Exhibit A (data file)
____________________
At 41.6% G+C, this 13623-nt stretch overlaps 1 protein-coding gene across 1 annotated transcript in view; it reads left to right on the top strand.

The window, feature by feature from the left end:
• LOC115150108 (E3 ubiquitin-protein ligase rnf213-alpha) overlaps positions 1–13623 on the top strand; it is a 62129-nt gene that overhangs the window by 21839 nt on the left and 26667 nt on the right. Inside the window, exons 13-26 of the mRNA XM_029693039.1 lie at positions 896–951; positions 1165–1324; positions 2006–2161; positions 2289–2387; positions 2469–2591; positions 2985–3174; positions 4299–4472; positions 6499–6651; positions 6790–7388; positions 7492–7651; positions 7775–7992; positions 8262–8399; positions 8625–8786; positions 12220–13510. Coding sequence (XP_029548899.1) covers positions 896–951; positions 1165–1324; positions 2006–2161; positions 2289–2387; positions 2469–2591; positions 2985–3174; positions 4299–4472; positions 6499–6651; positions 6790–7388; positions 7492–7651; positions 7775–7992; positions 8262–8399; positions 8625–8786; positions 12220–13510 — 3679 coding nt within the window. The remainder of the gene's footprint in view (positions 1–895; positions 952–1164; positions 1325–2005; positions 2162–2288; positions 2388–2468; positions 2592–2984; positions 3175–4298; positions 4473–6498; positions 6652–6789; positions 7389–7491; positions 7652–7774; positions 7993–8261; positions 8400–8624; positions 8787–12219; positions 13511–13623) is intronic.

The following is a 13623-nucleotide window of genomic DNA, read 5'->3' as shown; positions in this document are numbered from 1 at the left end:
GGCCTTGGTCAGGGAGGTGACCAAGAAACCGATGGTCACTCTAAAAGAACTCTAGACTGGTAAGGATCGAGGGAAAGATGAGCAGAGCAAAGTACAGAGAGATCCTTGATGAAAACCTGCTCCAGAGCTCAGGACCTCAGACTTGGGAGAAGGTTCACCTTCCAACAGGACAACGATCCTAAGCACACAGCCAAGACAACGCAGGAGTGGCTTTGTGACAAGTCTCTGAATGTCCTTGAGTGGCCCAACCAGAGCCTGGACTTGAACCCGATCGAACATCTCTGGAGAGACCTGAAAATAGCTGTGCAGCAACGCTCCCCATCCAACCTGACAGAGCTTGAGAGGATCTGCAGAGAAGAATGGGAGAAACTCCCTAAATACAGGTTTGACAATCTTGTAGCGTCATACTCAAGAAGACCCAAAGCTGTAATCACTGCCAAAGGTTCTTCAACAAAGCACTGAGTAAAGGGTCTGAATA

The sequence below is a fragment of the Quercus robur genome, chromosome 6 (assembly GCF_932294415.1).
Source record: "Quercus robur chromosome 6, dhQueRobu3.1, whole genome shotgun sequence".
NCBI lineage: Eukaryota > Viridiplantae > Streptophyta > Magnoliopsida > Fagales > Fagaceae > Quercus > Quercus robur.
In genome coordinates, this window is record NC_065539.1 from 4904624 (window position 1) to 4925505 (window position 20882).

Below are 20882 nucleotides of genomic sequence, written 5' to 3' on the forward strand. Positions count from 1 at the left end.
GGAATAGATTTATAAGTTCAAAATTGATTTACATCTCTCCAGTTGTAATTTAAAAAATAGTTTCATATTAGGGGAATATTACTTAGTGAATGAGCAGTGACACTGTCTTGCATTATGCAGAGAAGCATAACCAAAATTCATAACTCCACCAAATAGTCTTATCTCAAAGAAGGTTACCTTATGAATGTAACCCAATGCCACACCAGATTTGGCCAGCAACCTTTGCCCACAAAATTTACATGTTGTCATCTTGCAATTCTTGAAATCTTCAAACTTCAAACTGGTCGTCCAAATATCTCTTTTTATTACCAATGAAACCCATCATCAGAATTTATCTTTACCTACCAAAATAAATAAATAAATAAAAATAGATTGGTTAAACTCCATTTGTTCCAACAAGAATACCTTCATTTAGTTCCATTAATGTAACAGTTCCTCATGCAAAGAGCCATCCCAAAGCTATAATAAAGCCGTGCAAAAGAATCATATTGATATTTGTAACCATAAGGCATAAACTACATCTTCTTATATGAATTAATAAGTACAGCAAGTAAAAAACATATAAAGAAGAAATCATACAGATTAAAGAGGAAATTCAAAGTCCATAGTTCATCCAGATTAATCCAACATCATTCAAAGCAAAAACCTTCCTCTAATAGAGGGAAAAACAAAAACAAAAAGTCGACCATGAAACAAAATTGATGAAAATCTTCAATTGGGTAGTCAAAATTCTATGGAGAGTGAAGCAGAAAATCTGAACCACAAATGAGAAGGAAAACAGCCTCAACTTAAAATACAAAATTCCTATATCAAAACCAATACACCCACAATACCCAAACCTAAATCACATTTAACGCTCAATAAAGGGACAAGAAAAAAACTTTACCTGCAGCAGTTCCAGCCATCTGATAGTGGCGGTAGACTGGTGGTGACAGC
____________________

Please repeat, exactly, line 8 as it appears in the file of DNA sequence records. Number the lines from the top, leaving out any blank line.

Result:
NCBI lineage: Eukaryota > Viridiplantae > Streptophyta > Magnoliopsida > Fagales > Fagaceae > Quercus > Quercus robur.